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Article

Hierarchical Tactile Sensation Integration from Prosthetic Fingertips Enables Multi-Texture Surface Recognition

1
Ocean and Mechanical Engineering Department, Florida Atlantic University, Boca Raton, FL 33431, USA
2
Applied Research Center, Florida International University, Miami, FL 33174, USA
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Electrical and Computer Engineering, Florida International University, Miami, FL 33174, USA
4
The Center for Complex Systems & Brain Sciences, Florida Atlantic University, Boca Raton, FL 33431, USA
*
Author to whom correspondence should be addressed.
This manuscript is an extended version of the conference paper: Abd M.A., Al-Saidi M., Lin M., Liddle G., Mondal K., Engeberg E.D. Surface Feature Recognition and Grasped Object Slip Prevention with a Liquid Metal Tactile Sensor for a Prosthetic Hand presented at the 2020 8th IEEE International Conference on Biomedical Robotics and Biomechatronics (BioRob), New York, NY, USA, 29 November–1 December 2020.
Academic Editor: Salvatore Pirozzi
Sensors 2021, 21(13), 4324; https://doi.org/10.3390/s21134324
Received: 18 May 2021 / Revised: 15 June 2021 / Accepted: 22 June 2021 / Published: 24 June 2021
(This article belongs to the Section Sensors and Robotics)
Multifunctional flexible tactile sensors could be useful to improve the control of prosthetic hands. To that end, highly stretchable liquid metal tactile sensors (LMS) were designed, manufactured via photolithography, and incorporated into the fingertips of a prosthetic hand. Three novel contributions were made with the LMS. First, individual fingertips were used to distinguish between different speeds of sliding contact with different surfaces. Second, differences in surface textures were reliably detected during sliding contact. Third, the capacity for hierarchical tactile sensor integration was demonstrated by using four LMS signals simultaneously to distinguish between ten complex multi-textured surfaces. Four different machine learning algorithms were compared for their successful classification capabilities: K-nearest neighbor (KNN), support vector machine (SVM), random forest (RF), and neural network (NN). The time-frequency features of the LMSs were extracted to train and test the machine learning algorithms. The NN generally performed the best at the speed and texture detection with a single finger and had a 99.2 ± 0.8% accuracy to distinguish between ten different multi-textured surfaces using four LMSs from four fingers simultaneously. The capability for hierarchical multi-finger tactile sensation integration could be useful to provide a higher level of intelligence for artificial hands. View Full-Text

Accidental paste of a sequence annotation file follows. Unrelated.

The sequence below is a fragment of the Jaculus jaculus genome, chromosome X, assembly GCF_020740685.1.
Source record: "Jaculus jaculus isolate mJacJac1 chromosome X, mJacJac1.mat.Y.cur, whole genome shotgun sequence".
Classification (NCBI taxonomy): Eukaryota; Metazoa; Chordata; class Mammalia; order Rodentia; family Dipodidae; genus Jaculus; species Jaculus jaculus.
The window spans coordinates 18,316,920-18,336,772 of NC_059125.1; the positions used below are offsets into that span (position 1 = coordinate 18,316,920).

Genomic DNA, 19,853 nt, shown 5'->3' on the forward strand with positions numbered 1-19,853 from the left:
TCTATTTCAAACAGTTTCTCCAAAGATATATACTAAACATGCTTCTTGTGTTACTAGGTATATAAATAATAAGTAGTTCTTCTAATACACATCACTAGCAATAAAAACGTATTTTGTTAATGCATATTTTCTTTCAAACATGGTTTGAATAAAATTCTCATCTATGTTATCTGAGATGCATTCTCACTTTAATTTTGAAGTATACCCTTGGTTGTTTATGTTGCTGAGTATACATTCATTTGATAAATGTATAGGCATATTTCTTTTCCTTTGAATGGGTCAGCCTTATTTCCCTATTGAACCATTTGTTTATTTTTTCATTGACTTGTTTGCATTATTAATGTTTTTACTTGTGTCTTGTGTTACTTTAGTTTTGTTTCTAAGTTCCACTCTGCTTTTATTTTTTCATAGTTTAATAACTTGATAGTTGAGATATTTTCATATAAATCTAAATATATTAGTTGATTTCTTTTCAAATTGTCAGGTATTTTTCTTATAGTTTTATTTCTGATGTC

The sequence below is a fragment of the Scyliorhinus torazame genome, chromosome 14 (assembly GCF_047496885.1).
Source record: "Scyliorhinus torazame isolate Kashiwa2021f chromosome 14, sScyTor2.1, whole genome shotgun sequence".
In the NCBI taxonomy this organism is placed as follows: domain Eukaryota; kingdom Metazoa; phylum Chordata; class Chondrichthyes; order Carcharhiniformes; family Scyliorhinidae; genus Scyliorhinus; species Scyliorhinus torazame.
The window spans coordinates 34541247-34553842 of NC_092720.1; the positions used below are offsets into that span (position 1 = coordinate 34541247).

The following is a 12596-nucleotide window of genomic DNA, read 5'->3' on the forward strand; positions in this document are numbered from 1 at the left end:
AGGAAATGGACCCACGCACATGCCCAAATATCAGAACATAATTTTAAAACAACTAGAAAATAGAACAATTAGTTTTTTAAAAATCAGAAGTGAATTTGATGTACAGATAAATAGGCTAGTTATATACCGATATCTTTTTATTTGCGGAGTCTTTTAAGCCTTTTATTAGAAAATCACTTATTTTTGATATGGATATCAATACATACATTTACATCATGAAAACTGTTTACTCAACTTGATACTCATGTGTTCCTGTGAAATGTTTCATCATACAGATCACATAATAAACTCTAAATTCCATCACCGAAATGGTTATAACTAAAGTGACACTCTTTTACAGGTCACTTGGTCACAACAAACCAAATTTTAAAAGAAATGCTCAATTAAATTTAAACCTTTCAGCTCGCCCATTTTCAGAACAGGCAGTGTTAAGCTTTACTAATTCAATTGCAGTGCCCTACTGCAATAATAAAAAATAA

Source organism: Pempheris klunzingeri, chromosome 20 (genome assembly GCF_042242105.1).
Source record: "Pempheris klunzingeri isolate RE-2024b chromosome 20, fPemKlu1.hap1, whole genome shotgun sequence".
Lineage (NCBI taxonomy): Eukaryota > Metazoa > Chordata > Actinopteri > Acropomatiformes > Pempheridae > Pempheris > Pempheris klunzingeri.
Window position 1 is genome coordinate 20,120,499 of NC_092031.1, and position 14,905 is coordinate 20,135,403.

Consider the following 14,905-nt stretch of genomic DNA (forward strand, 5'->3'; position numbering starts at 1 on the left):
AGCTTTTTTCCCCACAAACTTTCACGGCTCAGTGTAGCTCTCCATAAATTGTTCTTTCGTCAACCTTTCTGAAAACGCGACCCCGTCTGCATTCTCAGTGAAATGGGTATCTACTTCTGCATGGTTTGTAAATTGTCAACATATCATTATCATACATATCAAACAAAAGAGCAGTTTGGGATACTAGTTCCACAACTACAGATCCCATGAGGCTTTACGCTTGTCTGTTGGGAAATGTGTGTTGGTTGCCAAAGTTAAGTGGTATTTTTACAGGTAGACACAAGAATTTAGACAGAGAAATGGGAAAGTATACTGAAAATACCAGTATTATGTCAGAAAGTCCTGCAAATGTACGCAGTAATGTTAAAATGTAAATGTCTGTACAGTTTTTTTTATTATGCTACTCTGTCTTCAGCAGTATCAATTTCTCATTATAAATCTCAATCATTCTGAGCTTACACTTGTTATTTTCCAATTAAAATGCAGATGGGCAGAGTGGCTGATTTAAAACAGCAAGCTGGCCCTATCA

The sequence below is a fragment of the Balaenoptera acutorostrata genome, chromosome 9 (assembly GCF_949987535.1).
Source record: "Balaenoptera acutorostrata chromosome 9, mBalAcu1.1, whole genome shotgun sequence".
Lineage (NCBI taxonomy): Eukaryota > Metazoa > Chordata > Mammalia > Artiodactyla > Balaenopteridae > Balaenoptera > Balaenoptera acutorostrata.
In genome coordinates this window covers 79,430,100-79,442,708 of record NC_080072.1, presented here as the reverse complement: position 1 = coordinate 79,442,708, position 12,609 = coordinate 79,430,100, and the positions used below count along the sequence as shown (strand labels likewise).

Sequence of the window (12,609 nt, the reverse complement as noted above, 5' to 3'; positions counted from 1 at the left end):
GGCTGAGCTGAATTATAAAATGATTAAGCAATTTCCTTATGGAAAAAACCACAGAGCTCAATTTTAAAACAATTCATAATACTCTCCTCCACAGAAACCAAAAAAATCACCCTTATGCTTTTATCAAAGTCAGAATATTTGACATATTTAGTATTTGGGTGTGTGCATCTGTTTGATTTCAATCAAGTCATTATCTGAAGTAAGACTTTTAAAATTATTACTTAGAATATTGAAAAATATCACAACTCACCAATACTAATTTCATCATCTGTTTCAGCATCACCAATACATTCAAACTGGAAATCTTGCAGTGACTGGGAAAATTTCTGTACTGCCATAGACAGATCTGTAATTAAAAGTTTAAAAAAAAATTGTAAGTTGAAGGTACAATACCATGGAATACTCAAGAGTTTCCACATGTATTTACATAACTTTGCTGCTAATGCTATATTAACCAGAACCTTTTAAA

Keywords: liquid metal; tactile sensor; surface feature recognition; prosthetic hand; robotic hand liquid metal; tactile sensor; surface feature recognition; prosthetic hand; robotic hand
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MDPI and ACS Style

Abd, M.A.; Paul, R.; Aravelli, A.; Bai, O.; Lagos, L.; Lin, M.; Engeberg, E.D. Hierarchical Tactile Sensation Integration from Prosthetic Fingertips Enables Multi-Texture Surface Recognition. Sensors 2021, 21, 4324. https://doi.org/10.3390/s21134324

AMA Style

Abd MA, Paul R, Aravelli A, Bai O, Lagos L, Lin M, Engeberg ED. Hierarchical Tactile Sensation Integration from Prosthetic Fingertips Enables Multi-Texture Surface Recognition. Sensors. 2021; 21(13):4324. https://doi.org/10.3390/s21134324

Chicago/Turabian Style

Abd, Moaed A., Rudy Paul, Aparna Aravelli, Ou Bai, Leonel Lagos, Maohua Lin, and Erik D. Engeberg 2021. "Hierarchical Tactile Sensation Integration from Prosthetic Fingertips Enables Multi-Texture Surface Recognition" Sensors 21, no. 13: 4324. https://doi.org/10.3390/s21134324

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